Reynolds hanged him and his buddy, in an assembly near the Line. He left the corpses long enough for everyone to see 'em, even the Alliance, who took a couple of potshots from their dirtholes a few miles distant. Then they were pulled down and stripped and carved just like everyone else, and added to the breastworks. He let it be known there wasn't no call to turn into mad cannibals, and anyway there was nothing nastier and more sick-making than a rottin' corpse, and the VNVs came off like heroes. Reynolds got a look at them, and the whole Voudoun detachment was kids from Whitefall and Boros; he guessed all the original Volunteers had bought it, but he couldn't remember when. Zoe waited till it was all over and then berated him over the two new dead, and asked why they was killed here when they could die just as easy out beyond the Line.

He took one look at her hollow cheeks and decided to let the Quartermaster, Kelef, the last of her regiment, in on the pile of boot leather that had done nothing but grow while the ranks grew thinner.

She called it squirrel jerky when she started passing it out in the evening ration two days later. She asked him whether it was really nutritious, but Reynolds didn't know and didn't care, as long as it felt like dinner in enough bellies. Nought but a few guessed they were eating their brothers' shoes, and eat they did. But the pile wasn't altogether large, and when he radioed HQ that night for resupply, someone whose voice he didn't know told him to go gnaw on the enemy, and cut out. The longrange holler transmitter gave him nothing but static, and that was when he guessed he knew who'd won.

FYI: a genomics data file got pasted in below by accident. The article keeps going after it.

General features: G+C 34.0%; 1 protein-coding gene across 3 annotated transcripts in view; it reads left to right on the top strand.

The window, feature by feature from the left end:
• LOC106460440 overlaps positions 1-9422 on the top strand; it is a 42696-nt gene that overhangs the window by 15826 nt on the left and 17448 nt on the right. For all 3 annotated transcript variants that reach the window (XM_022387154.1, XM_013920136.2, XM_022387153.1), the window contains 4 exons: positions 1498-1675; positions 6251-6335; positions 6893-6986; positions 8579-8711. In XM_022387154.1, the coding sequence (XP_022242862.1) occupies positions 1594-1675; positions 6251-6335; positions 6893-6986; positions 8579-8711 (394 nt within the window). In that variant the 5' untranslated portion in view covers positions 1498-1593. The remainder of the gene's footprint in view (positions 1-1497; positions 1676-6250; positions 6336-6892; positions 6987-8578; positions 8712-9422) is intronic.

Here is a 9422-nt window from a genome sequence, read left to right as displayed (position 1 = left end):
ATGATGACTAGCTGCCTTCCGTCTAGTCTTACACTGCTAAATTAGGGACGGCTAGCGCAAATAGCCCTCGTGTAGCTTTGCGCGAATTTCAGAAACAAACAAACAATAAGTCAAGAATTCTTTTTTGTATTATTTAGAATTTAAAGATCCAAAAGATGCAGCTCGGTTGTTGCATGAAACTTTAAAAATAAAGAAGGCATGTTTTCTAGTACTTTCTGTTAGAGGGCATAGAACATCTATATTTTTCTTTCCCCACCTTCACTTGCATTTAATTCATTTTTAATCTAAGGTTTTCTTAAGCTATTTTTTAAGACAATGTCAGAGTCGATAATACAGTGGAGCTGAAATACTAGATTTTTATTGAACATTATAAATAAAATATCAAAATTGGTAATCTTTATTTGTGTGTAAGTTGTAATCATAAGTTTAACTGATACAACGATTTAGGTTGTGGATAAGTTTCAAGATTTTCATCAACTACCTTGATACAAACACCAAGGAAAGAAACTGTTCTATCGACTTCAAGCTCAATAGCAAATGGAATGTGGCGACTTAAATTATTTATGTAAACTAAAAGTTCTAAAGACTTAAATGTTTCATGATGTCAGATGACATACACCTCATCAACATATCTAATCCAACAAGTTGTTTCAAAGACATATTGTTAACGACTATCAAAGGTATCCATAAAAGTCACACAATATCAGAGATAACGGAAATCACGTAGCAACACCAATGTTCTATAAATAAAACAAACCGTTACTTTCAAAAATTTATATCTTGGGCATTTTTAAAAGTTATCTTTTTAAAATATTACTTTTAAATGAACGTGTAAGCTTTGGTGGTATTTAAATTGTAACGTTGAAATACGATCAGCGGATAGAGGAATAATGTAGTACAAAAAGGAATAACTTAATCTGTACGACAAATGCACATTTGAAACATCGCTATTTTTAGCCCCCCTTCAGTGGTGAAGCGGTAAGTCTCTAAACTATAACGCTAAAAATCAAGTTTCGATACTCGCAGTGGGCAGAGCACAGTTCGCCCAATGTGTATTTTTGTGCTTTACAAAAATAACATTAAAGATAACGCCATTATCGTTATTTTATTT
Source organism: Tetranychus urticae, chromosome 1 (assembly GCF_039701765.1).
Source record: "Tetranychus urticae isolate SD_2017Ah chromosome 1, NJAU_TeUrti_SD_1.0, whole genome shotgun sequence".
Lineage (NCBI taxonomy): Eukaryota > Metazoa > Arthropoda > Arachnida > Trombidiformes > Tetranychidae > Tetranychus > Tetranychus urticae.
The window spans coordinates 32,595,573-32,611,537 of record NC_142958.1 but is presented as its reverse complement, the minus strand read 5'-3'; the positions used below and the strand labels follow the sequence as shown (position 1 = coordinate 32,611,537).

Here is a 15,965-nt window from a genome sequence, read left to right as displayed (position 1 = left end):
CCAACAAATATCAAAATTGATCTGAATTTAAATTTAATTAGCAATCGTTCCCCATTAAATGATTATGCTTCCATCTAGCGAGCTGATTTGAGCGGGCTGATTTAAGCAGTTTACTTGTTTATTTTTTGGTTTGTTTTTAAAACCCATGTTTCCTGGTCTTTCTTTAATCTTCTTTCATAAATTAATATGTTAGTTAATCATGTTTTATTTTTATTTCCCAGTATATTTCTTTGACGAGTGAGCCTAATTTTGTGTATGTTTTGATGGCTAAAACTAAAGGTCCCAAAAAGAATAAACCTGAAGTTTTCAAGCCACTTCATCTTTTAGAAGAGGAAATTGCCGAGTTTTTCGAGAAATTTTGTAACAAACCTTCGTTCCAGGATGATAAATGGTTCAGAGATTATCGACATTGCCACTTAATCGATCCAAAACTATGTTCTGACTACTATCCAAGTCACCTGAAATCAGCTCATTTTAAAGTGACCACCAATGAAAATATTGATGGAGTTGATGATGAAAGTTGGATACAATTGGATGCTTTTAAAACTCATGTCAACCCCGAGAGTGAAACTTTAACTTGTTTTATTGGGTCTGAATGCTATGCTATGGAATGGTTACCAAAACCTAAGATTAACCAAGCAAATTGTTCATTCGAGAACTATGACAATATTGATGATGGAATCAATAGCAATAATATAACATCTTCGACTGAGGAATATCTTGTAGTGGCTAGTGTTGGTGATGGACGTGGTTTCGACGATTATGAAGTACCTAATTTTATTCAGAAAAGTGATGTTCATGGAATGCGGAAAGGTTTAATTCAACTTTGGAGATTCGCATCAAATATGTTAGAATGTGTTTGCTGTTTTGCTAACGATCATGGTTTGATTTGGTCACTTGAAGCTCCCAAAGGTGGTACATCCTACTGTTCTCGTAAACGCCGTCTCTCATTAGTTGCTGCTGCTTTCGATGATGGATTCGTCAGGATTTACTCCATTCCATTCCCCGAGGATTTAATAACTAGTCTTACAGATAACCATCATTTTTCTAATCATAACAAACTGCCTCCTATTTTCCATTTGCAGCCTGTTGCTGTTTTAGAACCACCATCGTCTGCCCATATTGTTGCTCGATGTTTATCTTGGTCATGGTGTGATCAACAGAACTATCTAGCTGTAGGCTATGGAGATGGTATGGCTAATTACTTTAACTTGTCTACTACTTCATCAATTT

He didn't tell Zoe. He told Benou, who said that sounded about right, and that there was nothing left to do but hold on a little longer. Turned out, there really was nothing left to do, what with the Alliance soldiers sitting around on their side of the Line, and his own bunch trying to look fierce over the skull-studded ramparts. If they sat still for long enough, it seemed like they stopped being so hungry.

Silence reigned for a day, and then two. Benou got feverish, and then he got crazy, and finally he shook his way out of Zoe's arms and died. That was it for him, but nobody had the energy to strip him and carve him up right then. They'd have to, tomorrow, if they didn't want him to pop open like a balloon full of guts, but the VNVs let Reynolds have the night with the corpse by his side.

A little longer, he told Zoe. We hold out a little longer. He asked Kelef to make sure the squirrel jerky would last, and she said it would if they went back to quarter-rations, but it had better rain on account of they were running out of water. Reynolds nodded his understanding and told off the evening sentries as usual. It was high summer, and hot in the darkest night, but he grabbed a jacket from the clothing pile and wrapped it round his shoulders before curling up next to Benou.

He rested his head in the crook of the dead elbow, and nodded once more to Zoe at the corpse's feet, and closed his eyes, and slept.


For cured leather as emergency edibles, see Emile Zola's novel "Germinal". For information on independent bridages trying to cohere as a single army, see the (losing side of the) Spanish Civil War. For further information on the disembowellment of war dead in hot climates, see Ritter's excellent biography "Shaka Zulu". For everything else, go bother Joss Whedon.